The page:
Autonomous Vehicles

Autonomous Vehicles

It is widely acknowledged that fully autonomous vehicles, or cars and trucks that can drive themselves without a human at the controls, are coming soon. Many companies are already testing autonomous vehicles (AVs), and AV programs have been launched across the country by various companies in the technology and transportation industries.

AVs have the potential for tremendous safety benefits, but it will be decades until all vehicles on the road will be autonomous, and perhaps they never will. Until then, autonomous vehicles will need to share the road safely with human drivers.

Further, the public remains skeptical about the safety of autonomous vehicles. Surveys have shown that only about 20% of drivers say they would buy an autonomous car as soon as one is available and fewer than one in three say they would be comfortable riding in one.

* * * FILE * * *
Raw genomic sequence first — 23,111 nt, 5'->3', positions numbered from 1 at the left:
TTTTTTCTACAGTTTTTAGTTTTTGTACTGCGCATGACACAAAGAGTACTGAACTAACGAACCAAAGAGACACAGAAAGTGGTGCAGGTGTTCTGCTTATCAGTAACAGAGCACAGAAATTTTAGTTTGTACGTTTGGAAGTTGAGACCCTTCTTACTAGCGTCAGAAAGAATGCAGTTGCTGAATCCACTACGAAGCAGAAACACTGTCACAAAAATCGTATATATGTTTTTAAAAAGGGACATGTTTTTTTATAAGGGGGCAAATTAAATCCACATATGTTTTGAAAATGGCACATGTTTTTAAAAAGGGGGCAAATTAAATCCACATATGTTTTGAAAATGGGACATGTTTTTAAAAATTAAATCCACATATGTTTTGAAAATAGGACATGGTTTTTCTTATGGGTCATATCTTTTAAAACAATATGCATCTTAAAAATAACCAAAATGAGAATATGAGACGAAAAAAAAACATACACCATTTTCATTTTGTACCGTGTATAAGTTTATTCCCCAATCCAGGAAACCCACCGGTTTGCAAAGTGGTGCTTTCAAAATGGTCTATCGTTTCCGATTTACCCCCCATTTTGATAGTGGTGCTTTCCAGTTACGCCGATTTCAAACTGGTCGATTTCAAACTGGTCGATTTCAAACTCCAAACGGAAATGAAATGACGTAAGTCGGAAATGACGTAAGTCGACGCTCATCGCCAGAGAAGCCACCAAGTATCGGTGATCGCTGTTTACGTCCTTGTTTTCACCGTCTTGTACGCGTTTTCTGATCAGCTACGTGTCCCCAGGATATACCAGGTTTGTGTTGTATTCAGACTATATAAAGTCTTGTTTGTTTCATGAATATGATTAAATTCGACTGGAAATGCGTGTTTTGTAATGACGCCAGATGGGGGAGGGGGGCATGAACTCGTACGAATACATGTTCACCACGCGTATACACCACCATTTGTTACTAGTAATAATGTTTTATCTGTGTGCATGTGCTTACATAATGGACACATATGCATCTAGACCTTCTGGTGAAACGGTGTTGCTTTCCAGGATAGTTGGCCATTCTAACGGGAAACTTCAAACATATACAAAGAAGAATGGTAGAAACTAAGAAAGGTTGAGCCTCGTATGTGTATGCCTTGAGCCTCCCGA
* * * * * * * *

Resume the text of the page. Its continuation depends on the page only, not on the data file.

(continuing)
This presents a challenge to states, which are responsible for public education, driver licensing, and establishing and enforcing traffic laws. GHSA believes that states should play a prominent role in dealing with the issues that will come from a mix of autonomous and human-driven vehicles on the roads.

Autonomous Vehicles Meet Human Drivers: Traffic Safety Issues for Statesav cover

In early 2017, GHSA published a Spotlight on Highway Safety Report to help states understand and address issues related to autonomous vehicles. The report provides an overview of existing and upcoming technologies, information on public knowledge and attitudes, and recommendations for states to effectively prepare for autonomous vehicles and ensure that traffic safety is at the forefront of all AV discussions.

The full report along with infographics is available for download here.



There are currently nine states along with the District of Columbia that have enacted laws regarding Autonomous Vehicles (AVs).

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